Historical Development of the BFGS Secant Method and Its Characterization Properties
Papakonstantinou, Joanna Maria
The BFGS secant method is the preferred secant method for finite-dimensional unconstrained optimization. The first part of this research consists of recounting the historical development of secant methods in general and the BFGS secant method in particular. Many people believe that the secant method arose from Newton's method using finite difference approximations to the derivative. We compile historical evidence revealing that a special case of the secant method predated Newton's method by more than 3000 years. We trace the evolution of secant methods from 18th-century B.C. Babylonian clay tablets and the Egyptian Rhind Papyrus. Modifications to Newton's method yielding secant methods are discussed and methods we believe influenced and led to the construction of the BFGS secant method are explored. In the second part of our research, we examine the construction of several rank-two secant update classes that had not received much recognition in the literature. Our study of the underlying mathematical principles and characterizations inherent in the updates classes led to theorems and their proofs concerning secant updates. One class of symmetric rank-two updates that we investigate is the Dennis class. We demonstrate how it can be derived from the general rank-one update formula in a purely algebraic manner not utilizing Powell's method of iterated projections as Dennis did it. The literature abounds with update classes; we show how some are related and show containment when possible. We derive the general formula that could be used to represent all symmetric rank-two secant updates. From this, particular parameter choices yielding well-known updates and update classes are presented. We include two derivations of the Davidon class and prove that it is a maximal class. We detail known characterization properties of the BFGS secant method and describe new characterizations of several secant update classes known to contain the BFGS update. Included is a formal proof of the conjecture made by Schnabel in his 1977 Ph.D. thesis that the BFGS update is in some asymptotic sense the average of the DFP update and the Greenstadt update.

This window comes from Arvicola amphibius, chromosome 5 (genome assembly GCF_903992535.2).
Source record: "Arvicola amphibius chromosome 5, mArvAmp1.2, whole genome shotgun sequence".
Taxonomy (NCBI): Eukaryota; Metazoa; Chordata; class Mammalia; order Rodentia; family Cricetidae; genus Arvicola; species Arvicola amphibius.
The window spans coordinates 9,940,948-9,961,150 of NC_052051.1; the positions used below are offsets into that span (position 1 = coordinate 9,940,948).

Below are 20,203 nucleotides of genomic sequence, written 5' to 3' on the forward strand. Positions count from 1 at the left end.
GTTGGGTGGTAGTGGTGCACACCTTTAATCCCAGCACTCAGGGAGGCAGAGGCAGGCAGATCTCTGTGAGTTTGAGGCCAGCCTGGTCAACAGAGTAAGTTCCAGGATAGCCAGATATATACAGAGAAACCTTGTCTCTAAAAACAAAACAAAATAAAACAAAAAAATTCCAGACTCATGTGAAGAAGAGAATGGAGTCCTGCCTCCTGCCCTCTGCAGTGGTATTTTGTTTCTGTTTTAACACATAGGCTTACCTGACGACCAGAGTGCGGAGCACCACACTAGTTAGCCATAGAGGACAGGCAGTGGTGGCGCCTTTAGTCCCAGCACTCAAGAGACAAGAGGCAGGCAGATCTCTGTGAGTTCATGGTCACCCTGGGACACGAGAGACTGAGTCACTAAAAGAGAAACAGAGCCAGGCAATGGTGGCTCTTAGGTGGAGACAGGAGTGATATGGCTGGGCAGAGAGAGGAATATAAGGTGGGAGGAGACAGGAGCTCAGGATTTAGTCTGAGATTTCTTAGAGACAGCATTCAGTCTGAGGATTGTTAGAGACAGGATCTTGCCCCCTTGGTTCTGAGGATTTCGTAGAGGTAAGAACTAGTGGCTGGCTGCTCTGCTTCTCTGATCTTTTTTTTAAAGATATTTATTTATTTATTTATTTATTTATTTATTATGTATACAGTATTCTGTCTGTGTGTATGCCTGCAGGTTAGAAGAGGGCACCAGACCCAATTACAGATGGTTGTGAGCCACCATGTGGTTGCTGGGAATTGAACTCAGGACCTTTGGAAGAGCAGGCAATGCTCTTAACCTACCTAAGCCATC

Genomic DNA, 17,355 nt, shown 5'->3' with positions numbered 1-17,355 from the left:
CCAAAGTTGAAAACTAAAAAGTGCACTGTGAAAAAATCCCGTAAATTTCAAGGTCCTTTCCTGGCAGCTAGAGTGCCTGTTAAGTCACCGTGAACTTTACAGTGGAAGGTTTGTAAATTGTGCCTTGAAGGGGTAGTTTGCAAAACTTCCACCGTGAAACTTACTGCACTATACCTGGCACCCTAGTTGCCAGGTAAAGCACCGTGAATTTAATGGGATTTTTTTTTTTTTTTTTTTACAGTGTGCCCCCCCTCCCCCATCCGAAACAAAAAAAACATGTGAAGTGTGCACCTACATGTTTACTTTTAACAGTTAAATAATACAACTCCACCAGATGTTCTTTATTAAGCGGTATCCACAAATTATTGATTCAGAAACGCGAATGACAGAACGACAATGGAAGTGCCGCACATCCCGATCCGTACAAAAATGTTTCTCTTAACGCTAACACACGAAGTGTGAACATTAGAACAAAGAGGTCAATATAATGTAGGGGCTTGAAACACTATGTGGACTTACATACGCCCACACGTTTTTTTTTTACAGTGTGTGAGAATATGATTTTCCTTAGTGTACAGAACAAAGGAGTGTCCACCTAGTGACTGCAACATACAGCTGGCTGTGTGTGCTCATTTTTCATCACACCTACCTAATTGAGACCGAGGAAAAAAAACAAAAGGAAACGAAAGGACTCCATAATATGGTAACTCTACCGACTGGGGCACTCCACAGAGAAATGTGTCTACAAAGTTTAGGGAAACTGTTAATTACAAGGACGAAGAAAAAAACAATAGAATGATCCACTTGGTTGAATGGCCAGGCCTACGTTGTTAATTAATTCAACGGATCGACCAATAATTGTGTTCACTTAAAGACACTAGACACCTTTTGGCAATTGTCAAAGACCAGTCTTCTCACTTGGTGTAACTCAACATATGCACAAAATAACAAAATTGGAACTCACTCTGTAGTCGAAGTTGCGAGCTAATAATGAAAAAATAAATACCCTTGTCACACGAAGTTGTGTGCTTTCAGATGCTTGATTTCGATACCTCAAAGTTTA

Citable link to this pagehttps://hdl.handle.net/1911/102143
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